Photographs spill “The Secret Life of Swimmers” onto Culver City streets

July 26, 2011

For anyone who has been to Downtown Culver City lately, the large-scale photos of local swimmers hanging from the lampposts are almost impossible to miss.

“The Secret Life of Swimmers” is a project by Judy Starkman, a Jewish photographer who frequents the Culver City Plunge the city’s only public pool. Starkman spent a year shooting portraits of some of her fellow swimmers, and asked each of them to pose for her twice—once poolside in a swimsuit, a second time somewhere else in everyday clothing.

Starkman documented the process over the course of the year on her blog, and the final portraits went up earlier this month along Culver Boulevard.

Like many swimmers, Starkman clearly feels at home and very comfortable in the water. But in following her subjects to their home turfs, Starkman had to get a bit further out of her comfort zone.

Such was the case when Starkman followed Barry Shore to his Orthodox synagogue.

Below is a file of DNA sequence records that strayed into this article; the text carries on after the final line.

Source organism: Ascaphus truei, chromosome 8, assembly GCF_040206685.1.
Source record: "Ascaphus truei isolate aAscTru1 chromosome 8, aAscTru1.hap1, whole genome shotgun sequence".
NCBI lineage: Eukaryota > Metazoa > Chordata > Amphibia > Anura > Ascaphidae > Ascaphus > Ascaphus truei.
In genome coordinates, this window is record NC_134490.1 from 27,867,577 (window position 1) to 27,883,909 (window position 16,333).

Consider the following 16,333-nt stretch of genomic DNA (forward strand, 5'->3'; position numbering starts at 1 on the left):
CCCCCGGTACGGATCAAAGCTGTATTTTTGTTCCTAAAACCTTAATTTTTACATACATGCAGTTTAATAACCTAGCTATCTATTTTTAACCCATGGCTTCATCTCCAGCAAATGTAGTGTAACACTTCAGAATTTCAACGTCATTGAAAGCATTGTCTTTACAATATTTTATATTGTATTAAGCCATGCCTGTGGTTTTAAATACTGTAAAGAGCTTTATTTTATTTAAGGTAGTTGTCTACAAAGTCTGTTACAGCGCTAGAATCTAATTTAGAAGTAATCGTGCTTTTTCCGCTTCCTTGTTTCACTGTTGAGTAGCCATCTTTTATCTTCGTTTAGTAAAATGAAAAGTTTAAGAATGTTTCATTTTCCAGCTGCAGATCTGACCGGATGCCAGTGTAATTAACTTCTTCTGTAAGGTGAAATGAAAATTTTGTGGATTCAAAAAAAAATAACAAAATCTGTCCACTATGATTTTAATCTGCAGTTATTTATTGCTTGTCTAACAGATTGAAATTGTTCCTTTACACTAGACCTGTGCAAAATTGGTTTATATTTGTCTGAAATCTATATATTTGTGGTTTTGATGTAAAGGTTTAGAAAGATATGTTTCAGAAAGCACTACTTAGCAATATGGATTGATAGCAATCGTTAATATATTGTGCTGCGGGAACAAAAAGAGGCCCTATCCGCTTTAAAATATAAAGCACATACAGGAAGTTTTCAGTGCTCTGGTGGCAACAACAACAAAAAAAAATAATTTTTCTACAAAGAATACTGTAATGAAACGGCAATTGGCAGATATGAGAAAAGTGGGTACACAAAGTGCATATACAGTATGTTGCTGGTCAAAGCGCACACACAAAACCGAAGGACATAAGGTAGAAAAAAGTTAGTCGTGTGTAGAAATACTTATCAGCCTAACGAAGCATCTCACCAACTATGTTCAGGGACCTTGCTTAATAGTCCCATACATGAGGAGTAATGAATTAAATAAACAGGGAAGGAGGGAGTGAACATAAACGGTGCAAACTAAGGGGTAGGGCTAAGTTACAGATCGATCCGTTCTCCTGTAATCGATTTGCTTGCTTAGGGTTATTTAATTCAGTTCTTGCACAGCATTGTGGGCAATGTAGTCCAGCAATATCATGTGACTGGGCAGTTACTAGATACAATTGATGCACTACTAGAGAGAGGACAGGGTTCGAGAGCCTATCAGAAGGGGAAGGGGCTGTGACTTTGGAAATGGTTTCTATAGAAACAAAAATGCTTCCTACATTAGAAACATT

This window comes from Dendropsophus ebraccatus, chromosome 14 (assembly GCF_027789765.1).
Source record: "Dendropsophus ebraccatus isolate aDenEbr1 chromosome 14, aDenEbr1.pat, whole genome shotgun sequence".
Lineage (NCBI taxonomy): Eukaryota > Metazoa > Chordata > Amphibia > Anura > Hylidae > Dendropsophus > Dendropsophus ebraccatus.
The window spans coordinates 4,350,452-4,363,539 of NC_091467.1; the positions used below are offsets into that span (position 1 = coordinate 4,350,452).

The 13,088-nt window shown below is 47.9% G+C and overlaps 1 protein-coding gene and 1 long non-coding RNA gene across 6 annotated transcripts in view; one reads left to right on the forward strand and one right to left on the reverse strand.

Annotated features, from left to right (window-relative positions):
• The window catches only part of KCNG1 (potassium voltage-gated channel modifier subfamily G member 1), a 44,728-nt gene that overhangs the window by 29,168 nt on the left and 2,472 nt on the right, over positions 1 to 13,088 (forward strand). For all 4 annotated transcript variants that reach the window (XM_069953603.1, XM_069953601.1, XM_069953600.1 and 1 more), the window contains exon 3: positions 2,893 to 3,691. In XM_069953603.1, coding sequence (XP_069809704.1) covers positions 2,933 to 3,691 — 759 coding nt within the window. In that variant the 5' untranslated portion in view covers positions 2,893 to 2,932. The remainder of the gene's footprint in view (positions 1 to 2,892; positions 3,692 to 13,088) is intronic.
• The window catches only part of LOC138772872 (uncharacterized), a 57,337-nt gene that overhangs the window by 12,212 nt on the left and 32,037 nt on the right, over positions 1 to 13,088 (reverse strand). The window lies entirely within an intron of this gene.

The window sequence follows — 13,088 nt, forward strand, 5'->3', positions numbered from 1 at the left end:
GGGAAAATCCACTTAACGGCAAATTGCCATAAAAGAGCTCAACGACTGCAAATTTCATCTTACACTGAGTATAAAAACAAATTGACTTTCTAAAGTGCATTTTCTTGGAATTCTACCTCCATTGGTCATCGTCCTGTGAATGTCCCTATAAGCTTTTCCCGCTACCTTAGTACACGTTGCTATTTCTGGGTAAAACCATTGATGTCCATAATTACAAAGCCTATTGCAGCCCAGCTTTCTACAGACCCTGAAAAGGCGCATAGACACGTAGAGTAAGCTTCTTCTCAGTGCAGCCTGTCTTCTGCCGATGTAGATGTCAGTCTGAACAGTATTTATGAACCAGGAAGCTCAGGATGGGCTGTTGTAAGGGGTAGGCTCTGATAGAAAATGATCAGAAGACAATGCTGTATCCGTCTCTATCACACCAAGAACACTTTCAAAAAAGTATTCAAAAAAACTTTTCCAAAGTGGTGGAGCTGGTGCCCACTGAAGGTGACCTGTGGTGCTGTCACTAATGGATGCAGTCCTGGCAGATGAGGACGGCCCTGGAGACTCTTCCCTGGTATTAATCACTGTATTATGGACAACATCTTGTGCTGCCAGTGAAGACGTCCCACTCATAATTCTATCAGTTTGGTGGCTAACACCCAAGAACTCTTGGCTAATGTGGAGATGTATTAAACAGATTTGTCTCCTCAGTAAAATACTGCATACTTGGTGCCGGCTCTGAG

Shore, Starkman writes on her blog, was paralyzed by a rare disorder that causes the body’s immune system to attack part of the nervous system. Shore was able to recover from his paralysis through swimming.

Starkman writes:

Barry arrives at the pool walking with the aid of walker or a walking stick. He still has trouble moving, his nerves did not make a full recovery, but he is walking and not in a wheelchair. As he tells me all the time, “beats a wheelchair, kiddo!”  He has a full time health worker who has to wait three hours for him at the pool because Barry swims three hours a day, six days a week. Of course, he takes the Sabbath off. He swims rain or shine, wind, or snow, as the case was last week. He’s now up to three miles a day.  He swims mainly on his back with the aid of two floatation devices on his withered legs, but he is swimming. He listens to religious tapes and never stops moving.  Swimming has transformed his life.

Starkman’s blog entry about Shore includes her account of meeting the rabbi of his synagogue. “[W]hen I met the Rabbi,” Starkman writes, “and I went to shake his hand,  he skillfully retracted it and with some floundering told me, ‘I..I don’t touch women.’”

The complete series can be found here.

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